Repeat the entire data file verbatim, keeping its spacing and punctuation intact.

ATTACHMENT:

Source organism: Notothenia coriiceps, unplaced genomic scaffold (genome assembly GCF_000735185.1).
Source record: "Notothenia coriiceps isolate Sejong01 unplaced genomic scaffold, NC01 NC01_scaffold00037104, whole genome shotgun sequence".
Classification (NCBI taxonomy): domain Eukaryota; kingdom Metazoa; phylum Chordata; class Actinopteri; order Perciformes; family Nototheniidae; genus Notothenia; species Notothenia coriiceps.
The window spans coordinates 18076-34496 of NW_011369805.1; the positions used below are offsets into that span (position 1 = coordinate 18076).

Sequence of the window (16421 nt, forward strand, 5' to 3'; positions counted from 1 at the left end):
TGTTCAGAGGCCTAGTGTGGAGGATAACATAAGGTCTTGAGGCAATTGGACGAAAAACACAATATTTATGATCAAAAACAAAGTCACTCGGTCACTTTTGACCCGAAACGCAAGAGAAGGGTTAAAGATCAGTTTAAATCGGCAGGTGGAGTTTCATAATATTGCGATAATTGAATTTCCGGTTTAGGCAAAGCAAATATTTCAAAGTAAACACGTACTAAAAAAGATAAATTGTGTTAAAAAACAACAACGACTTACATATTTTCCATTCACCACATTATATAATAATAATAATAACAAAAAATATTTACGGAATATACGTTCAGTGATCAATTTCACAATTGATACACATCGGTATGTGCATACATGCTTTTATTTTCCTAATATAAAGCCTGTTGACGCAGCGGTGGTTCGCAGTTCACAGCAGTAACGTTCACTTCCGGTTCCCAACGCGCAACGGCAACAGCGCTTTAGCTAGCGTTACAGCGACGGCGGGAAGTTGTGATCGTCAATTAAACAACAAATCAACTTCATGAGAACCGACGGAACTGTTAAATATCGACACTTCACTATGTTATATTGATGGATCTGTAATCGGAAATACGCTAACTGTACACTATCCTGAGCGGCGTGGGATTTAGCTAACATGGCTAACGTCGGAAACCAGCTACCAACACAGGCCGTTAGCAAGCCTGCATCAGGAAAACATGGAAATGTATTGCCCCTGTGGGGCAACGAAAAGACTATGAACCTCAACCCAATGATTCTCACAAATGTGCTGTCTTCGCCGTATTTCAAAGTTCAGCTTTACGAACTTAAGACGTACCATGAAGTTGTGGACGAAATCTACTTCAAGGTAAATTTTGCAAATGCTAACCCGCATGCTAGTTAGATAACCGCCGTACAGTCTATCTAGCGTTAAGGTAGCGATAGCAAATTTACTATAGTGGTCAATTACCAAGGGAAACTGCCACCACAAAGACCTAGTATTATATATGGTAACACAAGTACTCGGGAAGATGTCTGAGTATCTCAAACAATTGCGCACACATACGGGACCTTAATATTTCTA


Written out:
Source organism: Notothenia coriiceps, unplaced genomic scaffold (genome assembly GCF_000735185.1).
Source record: "Notothenia coriiceps isolate Sejong01 unplaced genomic scaffold, NC01 NC01_scaffold00037104, whole genome shotgun sequence".
Classification (NCBI taxonomy): domain Eukaryota; kingdom Metazoa; phylum Chordata; class Actinopteri; order Perciformes; family Nototheniidae; genus Notothenia; species Notothenia coriiceps.
The window spans coordinates 18076-34496 of NW_011369805.1; the positions used below are offsets into that span (position 1 = coordinate 18076).

Sequence of the window (16421 nt, forward strand, 5' to 3'; positions counted from 1 at the left end):
TGTTCAGAGGCCTAGTGTGGAGGATAACATAAGGTCTTGAGGCAATTGGACGAAAAACACAATATTTATGATCAAAAACAAAGTCACTCGGTCACTTTTGACCCGAAACGCAAGAGAAGGGTTAAAGATCAGTTTAAATCGGCAGGTGGAGTTTCATAATATTGCGATAATTGAATTTCCGGTTTAGGCAAAGCAAATATTTCAAAGTAAACACGTACTAAAAAAGATAAATTGTGTTAAAAAACAACAACGACTTACATATTTTCCATTCACCACATTATATAATAATAATAATAACAAAAAATATTTACGGAATATACGTTCAGTGATCAATTTCACAATTGATACACATCGGTATGTGCATACATGCTTTTATTTTCCTAATATAAAGCCTGTTGACGCAGCGGTGGTTCGCAGTTCACAGCAGTAACGTTCACTTCCGGTTCCCAACGCGCAACGGCAACAGCGCTTTAGCTAGCGTTACAGCGACGGCGGGAAGTTGTGATCGTCAATTAAACAACAAATCAACTTCATGAGAACCGACGGAACTGTTAAATATCGACACTTCACTATGTTATATTGATGGATCTGTAATCGGAAATACGCTAACTGTACACTATCCTGAGCGGCGTGGGATTTAGCTAACATGGCTAACGTCGGAAACCAGCTACCAACACAGGCCGTTAGCAAGCCTGCATCAGGAAAACATGGAAATGTATTGCCCCTGTGGGGCAACGAAAAGACTATGAACCTCAACCCAATGATTCTCACAAATGTGCTGTCTTCGCCGTATTTCAAAGTTCAGCTTTACGAACTTAAGACGTACCATGAAGTTGTGGACGAAATCTACTTCAAGGTAAATTTTGCAAATGCTAACCCGCATGCTAGTTAGATAACCGCCGTACAGTCTATCTAGCGTTAAGGTAGCGATAGCAAATTTACTATAGTGGTCAATTACCAAGGGAAACTGCCACCACAAAGACCTAGTATTATATATGGTAACACAAGTACTCGGGAAGATGTCTGAGTATCTCAAACAATTGCGCACACATACGGGACCTTAATATTTCTA